Running Tops Walking for Breast Cancer Survival

jog running

For breast cancer survivors, post-diagnosis running is associated with reduced mortality versus walking, according to a study published online Jan. 27 in the International Journal of Cancer.

The Study: Paul T. Williams, Ph.D., from the Lawrence Berkeley National Laboratory in California, examined whether post-diagnosis running and walking differ in their impact on breast cancer mortality. Mortality was compared with baseline exercise energy expenditure (metabolic equivalents [METs], with 1 MET-hour equivalent to 1 km run) in 272 runners and 714 walkers previously diagnosed with breast cancer (mean, 7.9 years before baseline).

Results: During 9.1 years of surveillance, 46 women died from breast cancer (13 runners and 33 walkers). The researchers found that breast cancer deaths decreased an average of 24 percent MET-hours/day (p = 0.004) for all runners and walkers combined. The decrease was significantly greater for running than walking (p = 0.03). For the runners, there was an average decrease in breast cancer mortality of 40.9 percent per MET-hours/day run (P = 0.0004). Compared with less than 1.07 MET-hours/day run, breast cancer mortality was 87.4 percent lower for 1.8 to 3.6 MET-hours/day (P = 0.008) and 95.4 percent lower for the ≥3.6 MET-hours/day (P = 0.0004). For the 714 walkers, there was a nonsignificant 4.6 percent decrease seen in breast cancer mortality per MET-hours/day walked (P = 0.71).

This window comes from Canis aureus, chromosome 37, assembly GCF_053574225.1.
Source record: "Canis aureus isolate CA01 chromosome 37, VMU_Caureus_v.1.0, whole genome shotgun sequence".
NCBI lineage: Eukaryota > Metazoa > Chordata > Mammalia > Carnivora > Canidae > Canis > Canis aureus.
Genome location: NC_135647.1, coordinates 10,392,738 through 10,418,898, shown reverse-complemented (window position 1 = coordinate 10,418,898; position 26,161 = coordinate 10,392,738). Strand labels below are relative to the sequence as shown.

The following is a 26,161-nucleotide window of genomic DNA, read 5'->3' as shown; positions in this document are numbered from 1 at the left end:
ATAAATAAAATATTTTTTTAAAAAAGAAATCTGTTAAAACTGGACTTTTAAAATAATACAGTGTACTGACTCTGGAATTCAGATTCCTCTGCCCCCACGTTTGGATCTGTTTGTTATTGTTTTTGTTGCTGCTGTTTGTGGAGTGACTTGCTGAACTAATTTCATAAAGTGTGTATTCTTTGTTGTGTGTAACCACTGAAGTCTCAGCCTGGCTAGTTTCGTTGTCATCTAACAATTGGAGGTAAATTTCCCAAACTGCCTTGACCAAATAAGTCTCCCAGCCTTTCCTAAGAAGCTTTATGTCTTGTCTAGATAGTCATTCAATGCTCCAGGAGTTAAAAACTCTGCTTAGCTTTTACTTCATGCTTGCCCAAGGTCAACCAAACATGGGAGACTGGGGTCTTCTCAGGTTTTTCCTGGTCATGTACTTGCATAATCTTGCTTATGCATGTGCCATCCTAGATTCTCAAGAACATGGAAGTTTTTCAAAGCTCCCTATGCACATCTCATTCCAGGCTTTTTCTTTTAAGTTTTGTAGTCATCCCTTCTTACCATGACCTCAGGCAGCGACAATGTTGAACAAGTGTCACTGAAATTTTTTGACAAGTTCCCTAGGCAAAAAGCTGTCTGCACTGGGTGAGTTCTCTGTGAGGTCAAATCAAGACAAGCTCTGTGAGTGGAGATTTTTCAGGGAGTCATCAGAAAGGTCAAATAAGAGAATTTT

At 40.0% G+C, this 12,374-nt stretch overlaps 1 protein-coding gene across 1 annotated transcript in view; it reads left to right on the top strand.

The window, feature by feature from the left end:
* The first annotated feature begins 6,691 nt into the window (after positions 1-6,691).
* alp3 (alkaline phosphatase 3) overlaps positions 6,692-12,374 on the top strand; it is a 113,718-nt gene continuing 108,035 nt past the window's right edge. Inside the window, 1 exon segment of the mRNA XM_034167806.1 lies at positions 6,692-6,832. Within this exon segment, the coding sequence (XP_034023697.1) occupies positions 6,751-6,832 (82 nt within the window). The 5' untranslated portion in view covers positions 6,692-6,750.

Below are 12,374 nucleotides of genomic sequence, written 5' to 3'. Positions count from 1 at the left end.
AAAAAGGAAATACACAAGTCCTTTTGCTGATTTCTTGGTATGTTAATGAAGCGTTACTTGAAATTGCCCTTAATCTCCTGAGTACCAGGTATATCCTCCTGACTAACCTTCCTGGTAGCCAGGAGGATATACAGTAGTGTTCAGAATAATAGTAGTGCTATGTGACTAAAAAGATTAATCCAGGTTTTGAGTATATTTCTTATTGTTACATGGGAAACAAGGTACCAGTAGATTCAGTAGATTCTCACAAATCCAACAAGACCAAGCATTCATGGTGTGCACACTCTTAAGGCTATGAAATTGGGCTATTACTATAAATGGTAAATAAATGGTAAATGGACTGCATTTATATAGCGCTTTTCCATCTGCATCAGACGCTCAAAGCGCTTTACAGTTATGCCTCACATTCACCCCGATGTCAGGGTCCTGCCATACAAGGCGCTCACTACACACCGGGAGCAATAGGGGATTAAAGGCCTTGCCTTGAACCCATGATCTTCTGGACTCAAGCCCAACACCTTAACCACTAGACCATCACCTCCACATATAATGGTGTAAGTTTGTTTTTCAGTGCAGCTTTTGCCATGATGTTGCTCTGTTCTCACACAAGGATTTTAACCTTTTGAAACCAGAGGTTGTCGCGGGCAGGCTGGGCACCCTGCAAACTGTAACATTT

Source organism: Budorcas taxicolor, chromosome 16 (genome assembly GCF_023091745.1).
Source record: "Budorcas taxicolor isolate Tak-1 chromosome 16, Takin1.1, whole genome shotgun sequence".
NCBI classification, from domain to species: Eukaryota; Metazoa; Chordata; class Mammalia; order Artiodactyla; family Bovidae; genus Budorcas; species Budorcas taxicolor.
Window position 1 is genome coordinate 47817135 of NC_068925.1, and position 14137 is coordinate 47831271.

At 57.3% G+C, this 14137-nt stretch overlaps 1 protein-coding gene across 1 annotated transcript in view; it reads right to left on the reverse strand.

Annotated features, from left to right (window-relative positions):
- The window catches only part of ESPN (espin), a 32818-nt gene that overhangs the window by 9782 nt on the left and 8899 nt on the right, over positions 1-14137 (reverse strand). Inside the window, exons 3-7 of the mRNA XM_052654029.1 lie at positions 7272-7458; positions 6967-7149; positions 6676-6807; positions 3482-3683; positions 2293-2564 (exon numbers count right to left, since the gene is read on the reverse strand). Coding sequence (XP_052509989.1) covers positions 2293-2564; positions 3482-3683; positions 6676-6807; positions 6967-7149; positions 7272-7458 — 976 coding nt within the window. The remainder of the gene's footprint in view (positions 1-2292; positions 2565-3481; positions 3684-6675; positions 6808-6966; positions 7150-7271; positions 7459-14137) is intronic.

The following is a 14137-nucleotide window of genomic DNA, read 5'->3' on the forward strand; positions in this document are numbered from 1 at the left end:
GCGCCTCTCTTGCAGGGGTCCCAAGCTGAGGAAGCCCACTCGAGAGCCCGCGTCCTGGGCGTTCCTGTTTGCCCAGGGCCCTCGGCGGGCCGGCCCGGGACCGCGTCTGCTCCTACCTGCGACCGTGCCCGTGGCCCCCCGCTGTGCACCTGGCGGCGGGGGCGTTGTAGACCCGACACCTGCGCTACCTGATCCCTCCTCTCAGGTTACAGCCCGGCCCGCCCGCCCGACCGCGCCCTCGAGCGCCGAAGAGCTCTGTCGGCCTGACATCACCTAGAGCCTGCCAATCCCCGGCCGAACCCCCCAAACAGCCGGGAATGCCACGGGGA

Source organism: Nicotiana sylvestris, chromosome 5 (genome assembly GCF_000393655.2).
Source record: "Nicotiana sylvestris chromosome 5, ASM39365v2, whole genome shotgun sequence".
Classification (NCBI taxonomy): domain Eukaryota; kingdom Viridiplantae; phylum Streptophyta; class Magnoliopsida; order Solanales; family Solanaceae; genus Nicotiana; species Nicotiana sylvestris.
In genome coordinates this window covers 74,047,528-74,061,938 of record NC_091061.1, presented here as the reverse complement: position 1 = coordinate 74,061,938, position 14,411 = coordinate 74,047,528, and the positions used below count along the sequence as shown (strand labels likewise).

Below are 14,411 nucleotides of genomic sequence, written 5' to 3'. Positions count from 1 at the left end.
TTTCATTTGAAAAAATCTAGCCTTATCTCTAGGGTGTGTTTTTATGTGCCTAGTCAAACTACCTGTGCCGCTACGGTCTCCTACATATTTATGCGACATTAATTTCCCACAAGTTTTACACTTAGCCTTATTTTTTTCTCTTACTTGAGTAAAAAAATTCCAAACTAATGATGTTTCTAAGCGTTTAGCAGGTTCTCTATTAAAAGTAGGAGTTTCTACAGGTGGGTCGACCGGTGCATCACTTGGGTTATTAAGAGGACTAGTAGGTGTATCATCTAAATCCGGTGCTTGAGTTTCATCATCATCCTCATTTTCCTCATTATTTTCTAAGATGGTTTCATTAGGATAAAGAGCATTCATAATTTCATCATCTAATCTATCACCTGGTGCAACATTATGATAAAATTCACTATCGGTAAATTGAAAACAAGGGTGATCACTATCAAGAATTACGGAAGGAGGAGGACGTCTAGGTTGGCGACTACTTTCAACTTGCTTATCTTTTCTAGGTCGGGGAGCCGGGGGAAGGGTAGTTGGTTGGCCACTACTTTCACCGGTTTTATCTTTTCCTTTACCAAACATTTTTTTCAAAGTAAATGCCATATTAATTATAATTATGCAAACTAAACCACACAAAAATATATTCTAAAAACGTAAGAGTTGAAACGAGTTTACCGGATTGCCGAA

“In conclusion, we have shown that breast cancer mortality in post-diagnosis runners may be lower than that of post-diagnosis walkers, and that exceeding the public health recommendation for physical activity was better than merely achieving it,” Williams writes.

My Take: If you can exercise vigorously, great. If not, even a brisk walk (thirty minutes, five times per week) may lower your risk of breast cancer progression and death, heart disease, stroke, and potentially a host of other problems (including perhaps even dementia). I’m Dr. Michael Hunter, and I wear a pedometer.

The small print: The material presented herein is informational only, and is not designed to provide specific guidance for an individual. Please check with a valued health care provider with any questions or concerns. As for me, I am a Harvard- , Yale- and UPenn-educated radiation oncologist, and I practice in the Seattle, WA (USA) area. I feel genuinely privileged to be able to share with you. If you enjoyed today’s offering, please consider clicking the follow button at the bottom of this page.

Available now: Understand Colon Cancer in 60 Minutes; Understand Brain Glioma in 60 Minutes. Both can be found at the Apple Ibooks store. Coming Soon for iPad:  Understand Breast Cancer in 60 Minutes; Understand Colon Cancer in 60 Minute; Understand Colon Cancer in 60 Minutes; Understand Brain Glioma in 60 Minutes. Thank you.

Reference: International Journal of Cancer. Published online 27 January 2014.

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understandcancerin60minutes

Harvard AB Yale MD UPenn Radiation Oncology Radiation Oncologist, Seattle area

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